In humanitarian settings, mental ill-health is powerfully inter-connected with other non-communicable diseases (NCDs) such as cardiovascular diseases, cancers, diabetes and chronic respiratory diseases. Integrating mental health and psychosocial support (MHPSS) with NCD prevention and care might therefore be useful, both to be more effective, and to require fewer resources. There is, however, a lack of widely accepted guidelines that take this into account, and this course is intended to draw attention to that issue.
Attention to NCDs focused initially on four major disease categories (cardiovascular disease, diabetes, chronic respiratory disease and cancer) and four groups of associated risk factors (unhealthy diets, physical inactivity, tobacco use, and harmful use of alcohol). Recently, mental ill-health has been considered as the fifth NCD and environmental determinant as the fifth risk factor for NCDs – known as ‘5-by-5’ conditions.
The course has a threefold aim: i) to explore evidence of interaction between mental ill-health and other NCDs and the role of psychosocial support in humanitarian response; ii) to explore what is being done and where; what level the determinants of health are being addressed at and the integration of mental health and psychosocial support or MHPSS and NCD prevention and care in humanitarian response; and iii) to identify and explore challenges, opportunities and lessons learned for integrating MHPSS and NCD prevention and care in humanitarian response.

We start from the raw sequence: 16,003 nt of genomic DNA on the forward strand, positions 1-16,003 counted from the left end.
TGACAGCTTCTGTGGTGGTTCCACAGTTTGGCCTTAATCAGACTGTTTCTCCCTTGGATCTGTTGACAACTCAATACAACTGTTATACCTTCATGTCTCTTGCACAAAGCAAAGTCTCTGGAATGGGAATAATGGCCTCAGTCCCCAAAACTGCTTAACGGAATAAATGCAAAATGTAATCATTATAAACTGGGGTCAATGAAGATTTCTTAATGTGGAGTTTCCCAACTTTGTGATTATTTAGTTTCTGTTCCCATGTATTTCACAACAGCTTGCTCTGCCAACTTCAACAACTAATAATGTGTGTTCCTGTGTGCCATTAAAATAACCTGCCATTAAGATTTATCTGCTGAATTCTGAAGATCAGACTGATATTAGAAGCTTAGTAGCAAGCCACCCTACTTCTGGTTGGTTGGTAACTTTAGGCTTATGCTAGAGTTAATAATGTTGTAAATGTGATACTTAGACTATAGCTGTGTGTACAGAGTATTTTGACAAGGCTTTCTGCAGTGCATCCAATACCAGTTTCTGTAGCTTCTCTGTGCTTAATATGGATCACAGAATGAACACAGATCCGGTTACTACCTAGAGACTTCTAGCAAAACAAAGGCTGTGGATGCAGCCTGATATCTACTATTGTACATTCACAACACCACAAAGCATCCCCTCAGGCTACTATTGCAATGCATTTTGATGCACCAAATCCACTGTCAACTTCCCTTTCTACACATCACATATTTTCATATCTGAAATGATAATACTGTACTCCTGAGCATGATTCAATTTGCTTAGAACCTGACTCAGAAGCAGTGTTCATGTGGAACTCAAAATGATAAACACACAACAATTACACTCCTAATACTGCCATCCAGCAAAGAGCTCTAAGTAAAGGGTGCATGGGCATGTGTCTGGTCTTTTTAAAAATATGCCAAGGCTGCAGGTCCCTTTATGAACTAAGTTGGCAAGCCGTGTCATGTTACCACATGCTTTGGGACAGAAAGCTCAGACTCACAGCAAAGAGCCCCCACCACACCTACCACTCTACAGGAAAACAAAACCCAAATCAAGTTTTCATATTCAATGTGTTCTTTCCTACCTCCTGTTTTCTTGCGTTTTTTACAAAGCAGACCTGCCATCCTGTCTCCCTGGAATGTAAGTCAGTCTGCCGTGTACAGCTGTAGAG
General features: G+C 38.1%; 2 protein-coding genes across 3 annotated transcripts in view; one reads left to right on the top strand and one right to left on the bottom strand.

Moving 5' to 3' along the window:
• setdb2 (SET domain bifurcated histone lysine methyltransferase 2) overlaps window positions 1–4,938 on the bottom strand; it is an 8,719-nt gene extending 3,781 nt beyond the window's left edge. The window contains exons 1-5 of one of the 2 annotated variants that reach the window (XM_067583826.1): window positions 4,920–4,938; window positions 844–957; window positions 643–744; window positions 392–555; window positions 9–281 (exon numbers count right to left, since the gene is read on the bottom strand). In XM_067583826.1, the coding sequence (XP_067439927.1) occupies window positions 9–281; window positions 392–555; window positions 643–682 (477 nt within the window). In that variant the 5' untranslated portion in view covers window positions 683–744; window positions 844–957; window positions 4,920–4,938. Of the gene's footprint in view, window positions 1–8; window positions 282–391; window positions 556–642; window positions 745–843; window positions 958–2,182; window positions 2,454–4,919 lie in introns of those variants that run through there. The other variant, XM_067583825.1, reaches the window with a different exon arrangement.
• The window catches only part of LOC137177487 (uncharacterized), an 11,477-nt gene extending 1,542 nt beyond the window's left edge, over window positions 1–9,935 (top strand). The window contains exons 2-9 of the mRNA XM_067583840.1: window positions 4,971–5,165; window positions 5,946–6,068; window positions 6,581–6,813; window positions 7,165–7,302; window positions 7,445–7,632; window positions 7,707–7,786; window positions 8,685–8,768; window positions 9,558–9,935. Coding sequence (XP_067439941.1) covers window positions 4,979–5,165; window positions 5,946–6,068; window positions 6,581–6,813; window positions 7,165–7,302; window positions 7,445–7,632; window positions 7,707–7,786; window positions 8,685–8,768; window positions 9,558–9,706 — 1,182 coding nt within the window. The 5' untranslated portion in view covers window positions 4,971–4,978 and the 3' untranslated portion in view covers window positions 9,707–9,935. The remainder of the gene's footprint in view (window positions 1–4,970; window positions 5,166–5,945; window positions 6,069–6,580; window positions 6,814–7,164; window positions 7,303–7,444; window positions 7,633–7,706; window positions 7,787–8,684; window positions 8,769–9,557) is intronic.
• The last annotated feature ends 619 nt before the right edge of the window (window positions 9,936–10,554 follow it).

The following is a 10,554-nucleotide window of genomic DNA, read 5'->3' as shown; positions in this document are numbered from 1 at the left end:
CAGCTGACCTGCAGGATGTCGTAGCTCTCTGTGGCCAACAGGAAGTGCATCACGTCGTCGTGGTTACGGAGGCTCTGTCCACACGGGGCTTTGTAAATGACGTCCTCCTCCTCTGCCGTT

The MOOC will be led by a course leader from the University of Copenhagen in close collaboration with academic teachers, the Danish Red Cross and IFRC Reference Centre for Psychosocial Support, Copenhagen, Denmark.
Overview of MHPSS and NCD Prevention and Care in Humanitarian Response
This module will provide you with an overview of MHPSS and NCD prevention and care in humanitarian response. We will start by discussing the World Health Organization (WHO) definition of health and the burden and risk factors associated with mental ill-health and other NCDs globally and in humanitarian settings. Then we will discuss the shift from the 4x4 approach (four major NCDs plus four modifiable risk factors) to the 5x5 approach (including mental ill-health and environmental risk factors). Consequently, we will explore factors that worsen mental ill-health in humanitarian responses as well as the role of psychosocial support in improving mental health and well-being. Finally, we will discuss the nature and role of agency in recovery from mental ill-health and other NCDs.
What is Being Done in Integrating MHPSS and NCD Prevention and Care
In this module, we will focus on exploring what is being done and at what level to address comorbidity of mental ill-health and other NCDs in in primary health care in humanitarian settings. We will also seek the answer to what is the role of policy measures and community-based programmes to promote mental and physical well-being as well as ensuring continued access to care. Finally, yet importantly, we will discuss various approaches for integrating MHPSS and NCD prevention and care in humanitarian response, including a case from Kenya.
Lessons Learned from Integrating MHPSS and NCD Prevention and Care
Diverse challenges posed by humanitarian response include varied demographics of the populations affected, the range of mental ill-health and other NCDs, and ethical dilemmas regarding prioritization of MHPSS and NCD prevention and care. In this module, we will discuss these challenges, as well as the opportunities and lessons learned for delivering MHPSS and NCD prevention and care in humanitarian response. We will also look at the impact of COVID-19 to keep MHPSS and NCD prevention and care.
Siri Tellier, Wietse A. Tol, PhD, Dr. Ajay Risal, Bishal Gyawali and